Many of us have been there: curled up on the couch, four bars of chocolate deep, gritted teeth, all because Aunt Flo kicked us in the tummy. It's no secret that period pain can sometimes cramp your style. But have you ever wondered what causes period pain, and if it's healthy? In fact, these are some of the most Googled enquiries, with some girls querying mild discomfort and others questioning debilitating pain that interferes with, well, simply living their best life. Stay tuned for the rundown on all things cramps.
What are period cramps?
The medical name for period cramps is Dysmenorrhoea (say: di-smeh-nuh-ree-uh), literally meaning 'difficult monthly flow' in Greek. According to Webmd, cramps occur due to hormone-like chemicals called prostaglandins (say: pross-tuh-GLAN-dinz) that "stimulate the uterine muscles to contract" and then shed its lining, resulting in a period.
Dr. Christine Masterson, chief of the women and children's service line at Summit Medical Group in New Jersey, explains that "Uterine lining builds up over the course of your cycle, and the uterus responds with cramping as a method to control the bleeding [during menstruation] … If you have a lot of menstrual blood or a blood clot, sometimes the uterus will cramp to expel that".
Your prostaglandins levels cause feelings of cramping and heaviness in the pelvis, as well as pain in the lower back, belly, and even legs. Some girls experience nausea, upset stomach, weakness, and/or paleness too.
"It may seem weird that cramping would be genetic, but it appears to be true. If other girls and women in your family are crampers, you might be a cramper, too," says Mary L. Gavin, MD. Ask a female relative like an older sister, mum, cousin, or grandmother if she has cramps with her period. "You'll still be cramping but at least you'll know you're not alone! And the good news is that cramps often get better the older you get," according to Gavin.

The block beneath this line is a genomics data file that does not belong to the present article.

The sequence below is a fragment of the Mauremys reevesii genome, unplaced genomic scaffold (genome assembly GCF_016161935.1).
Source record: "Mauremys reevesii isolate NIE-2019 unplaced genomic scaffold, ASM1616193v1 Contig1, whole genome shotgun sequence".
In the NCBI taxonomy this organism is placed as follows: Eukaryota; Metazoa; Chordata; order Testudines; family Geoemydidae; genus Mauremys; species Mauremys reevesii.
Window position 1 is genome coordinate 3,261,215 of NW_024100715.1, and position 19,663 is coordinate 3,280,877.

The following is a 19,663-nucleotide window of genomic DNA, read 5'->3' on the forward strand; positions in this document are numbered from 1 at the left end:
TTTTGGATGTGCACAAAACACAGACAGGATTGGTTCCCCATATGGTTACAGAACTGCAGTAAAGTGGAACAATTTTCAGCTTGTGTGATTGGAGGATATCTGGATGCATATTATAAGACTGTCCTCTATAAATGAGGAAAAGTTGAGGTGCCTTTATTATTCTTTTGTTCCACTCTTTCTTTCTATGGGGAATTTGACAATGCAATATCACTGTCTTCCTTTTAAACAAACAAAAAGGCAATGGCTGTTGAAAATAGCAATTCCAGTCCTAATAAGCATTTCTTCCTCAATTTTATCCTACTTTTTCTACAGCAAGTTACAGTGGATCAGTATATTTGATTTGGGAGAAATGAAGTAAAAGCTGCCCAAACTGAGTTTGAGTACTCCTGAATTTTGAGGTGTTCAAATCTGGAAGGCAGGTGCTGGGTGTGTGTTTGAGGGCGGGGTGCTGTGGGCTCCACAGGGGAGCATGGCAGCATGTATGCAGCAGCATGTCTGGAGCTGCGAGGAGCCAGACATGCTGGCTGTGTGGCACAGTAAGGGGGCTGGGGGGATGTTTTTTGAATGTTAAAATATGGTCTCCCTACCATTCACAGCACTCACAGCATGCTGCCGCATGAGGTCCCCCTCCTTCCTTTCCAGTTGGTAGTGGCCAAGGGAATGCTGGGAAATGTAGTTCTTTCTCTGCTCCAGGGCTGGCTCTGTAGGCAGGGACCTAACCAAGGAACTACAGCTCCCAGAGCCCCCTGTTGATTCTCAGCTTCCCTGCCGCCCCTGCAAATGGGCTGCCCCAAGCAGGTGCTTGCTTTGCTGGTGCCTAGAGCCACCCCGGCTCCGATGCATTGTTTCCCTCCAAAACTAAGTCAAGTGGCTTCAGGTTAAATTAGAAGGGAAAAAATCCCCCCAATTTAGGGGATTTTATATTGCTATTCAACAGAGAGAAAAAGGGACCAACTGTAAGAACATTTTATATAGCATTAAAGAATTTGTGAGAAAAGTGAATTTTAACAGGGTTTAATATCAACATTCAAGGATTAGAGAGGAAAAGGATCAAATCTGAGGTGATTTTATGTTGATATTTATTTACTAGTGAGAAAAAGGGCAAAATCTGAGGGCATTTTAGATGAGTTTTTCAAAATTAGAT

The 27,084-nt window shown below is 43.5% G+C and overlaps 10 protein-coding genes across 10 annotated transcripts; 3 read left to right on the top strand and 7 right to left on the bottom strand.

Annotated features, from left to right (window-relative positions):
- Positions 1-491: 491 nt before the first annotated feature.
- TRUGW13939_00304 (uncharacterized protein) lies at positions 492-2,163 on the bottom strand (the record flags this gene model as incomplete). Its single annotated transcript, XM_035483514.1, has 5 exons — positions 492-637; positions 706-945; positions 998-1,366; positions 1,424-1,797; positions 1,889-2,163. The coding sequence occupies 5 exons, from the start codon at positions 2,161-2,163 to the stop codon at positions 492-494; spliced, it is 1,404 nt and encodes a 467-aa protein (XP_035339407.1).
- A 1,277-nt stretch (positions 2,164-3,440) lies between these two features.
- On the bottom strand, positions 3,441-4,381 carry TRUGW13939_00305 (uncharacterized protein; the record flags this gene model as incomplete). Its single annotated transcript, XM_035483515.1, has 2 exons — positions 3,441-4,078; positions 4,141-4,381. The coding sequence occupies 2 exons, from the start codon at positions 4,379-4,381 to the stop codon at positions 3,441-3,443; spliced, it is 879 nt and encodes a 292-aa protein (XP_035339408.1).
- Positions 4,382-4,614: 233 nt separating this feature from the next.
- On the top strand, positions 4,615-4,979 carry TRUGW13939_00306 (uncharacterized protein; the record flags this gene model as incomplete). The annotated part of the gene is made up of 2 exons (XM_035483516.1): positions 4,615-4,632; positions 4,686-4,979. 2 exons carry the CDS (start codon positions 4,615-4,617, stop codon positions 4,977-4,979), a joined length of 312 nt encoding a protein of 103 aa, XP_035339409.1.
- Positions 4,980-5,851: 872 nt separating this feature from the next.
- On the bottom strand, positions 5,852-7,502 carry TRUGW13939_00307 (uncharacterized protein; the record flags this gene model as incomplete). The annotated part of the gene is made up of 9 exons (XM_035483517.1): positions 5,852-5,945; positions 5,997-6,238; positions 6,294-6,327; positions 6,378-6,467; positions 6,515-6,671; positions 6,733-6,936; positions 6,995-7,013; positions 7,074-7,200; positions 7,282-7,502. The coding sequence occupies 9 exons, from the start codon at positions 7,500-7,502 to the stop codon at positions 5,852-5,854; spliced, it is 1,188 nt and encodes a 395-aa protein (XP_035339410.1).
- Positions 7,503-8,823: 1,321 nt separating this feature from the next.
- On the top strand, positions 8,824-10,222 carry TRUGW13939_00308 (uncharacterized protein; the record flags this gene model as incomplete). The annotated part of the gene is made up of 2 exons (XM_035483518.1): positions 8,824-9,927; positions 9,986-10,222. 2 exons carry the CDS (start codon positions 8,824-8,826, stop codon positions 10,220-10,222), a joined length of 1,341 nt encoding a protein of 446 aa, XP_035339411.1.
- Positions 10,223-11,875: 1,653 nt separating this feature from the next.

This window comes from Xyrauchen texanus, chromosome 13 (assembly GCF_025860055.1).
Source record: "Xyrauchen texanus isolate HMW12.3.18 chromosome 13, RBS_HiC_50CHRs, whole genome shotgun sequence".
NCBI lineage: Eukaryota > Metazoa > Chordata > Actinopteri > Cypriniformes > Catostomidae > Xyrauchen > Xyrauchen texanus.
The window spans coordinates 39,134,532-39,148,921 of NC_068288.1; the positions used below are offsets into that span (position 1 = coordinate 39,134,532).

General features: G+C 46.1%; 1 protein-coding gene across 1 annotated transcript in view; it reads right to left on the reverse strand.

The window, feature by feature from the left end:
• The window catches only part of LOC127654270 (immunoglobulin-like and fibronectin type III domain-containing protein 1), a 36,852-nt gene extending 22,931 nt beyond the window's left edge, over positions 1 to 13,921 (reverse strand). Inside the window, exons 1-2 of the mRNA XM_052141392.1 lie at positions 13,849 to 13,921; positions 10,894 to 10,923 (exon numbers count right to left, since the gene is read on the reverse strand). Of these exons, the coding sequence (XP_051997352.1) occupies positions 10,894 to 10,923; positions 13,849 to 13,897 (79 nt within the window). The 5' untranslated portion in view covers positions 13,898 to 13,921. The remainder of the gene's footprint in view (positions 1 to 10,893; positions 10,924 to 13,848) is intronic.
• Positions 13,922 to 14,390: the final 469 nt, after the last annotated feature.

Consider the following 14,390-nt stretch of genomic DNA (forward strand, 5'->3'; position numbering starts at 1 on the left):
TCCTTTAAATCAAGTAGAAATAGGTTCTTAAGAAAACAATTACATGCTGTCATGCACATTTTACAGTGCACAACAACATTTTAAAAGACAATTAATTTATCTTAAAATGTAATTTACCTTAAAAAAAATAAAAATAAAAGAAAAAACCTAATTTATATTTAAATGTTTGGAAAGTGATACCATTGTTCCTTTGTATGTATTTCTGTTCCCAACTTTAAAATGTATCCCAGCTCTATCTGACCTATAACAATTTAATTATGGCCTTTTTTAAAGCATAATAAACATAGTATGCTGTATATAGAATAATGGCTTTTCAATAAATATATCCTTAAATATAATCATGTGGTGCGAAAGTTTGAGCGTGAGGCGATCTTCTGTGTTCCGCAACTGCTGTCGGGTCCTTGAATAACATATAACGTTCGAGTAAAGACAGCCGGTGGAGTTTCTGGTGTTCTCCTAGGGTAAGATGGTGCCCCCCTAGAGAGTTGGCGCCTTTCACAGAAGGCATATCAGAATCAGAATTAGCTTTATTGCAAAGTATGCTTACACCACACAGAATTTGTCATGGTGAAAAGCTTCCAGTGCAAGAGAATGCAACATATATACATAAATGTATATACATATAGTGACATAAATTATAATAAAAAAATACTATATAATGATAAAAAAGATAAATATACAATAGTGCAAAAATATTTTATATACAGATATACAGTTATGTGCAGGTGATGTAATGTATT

How do I cure period cramps?
Cramps can be a little annoying or extremely painful, and they can last for a few days. To crush those cramps, Jean Hailes, a national nonprofit focused on women's health, recommends the following:
- Apply heat on the lower belly or back to relax muscles. There's nothin' like cuddling a hot water bottle or heat pack!
- Exercise to release endorphins (chemicals in the body that make you feel good). Try out gentle exercise like yoga, or, if you're feeling up to it, go on a run to breathe in some fresh air!
- Relax with rest, warm baths (ahh...feel those cramps floating away), or meditation to relieve stress. Try out aromatherapy oils for some extra zen. For that time of the month, Organic Aromas recommends Lavender, Eucalyptus, Rose, Ylang-Ylang, and Chamomile scents.
- Take over-the-counter pain-relief medications at the onset of pain and take regularly during the days you normally have pain. Discuss the pros and cons of using them with your doctor and/or a parent.
When should I call the doctor?
According to the Centre for Young Women's Health, in most cases, period cramps are super inconvenient but generally nothing more than a healthy body's reaction to the natural shedding of the uterine lining. However, Krishna Wood White, MD, MPH recommends that you call the doctor if you:
- don't feel better after trying home treatments
- feel very sad or hopeless
- ever think about hurting yourself
- can't do your usual activities because of your PMS symptoms
- have PMS symptoms that don't go away after the first few days of your period
Worried you're ovary-acting? Don't be. It's always better to check in with a medical professional to see what's going on and seek advice on how to relieve bothersome cramps so you can get back to your fun, funky, fresh self ASAP!
My period pain meds aren't working
Keep in mind that there are some more serious conditions that can cause cramps too. Traci C. Johnson, MD suggests that you talk to your doctor if you think you're experiencing any of the following:
- Endometriosis: uterine tissue that appears outside the uterus that causes excruciating pain that cannot be controlled by over-the-counter meds (Want to know more about Endo? Read our blog post about it here)
- Fibroids and adenomyosis: non-cancerous (benign) growths in the uterus that cause agonising cramps and heavy flow (read our Ando blog here)
- Ovarian cyst causing sharp pain on one side
- Narrow cervix caused by cervical stenosis that creates painful pressure in the uterus
So, how do you feel about your period pain now? Any other pain-relief remedies you think we should add to the list? If you're ever worried about your cramps, please do not hesitate to consult a medical professional – as they always know best!
Check out these cool links:
Clue: Period and Ovulation Tracker: track your period symptoms to see if anything is recurring at different times in your cycle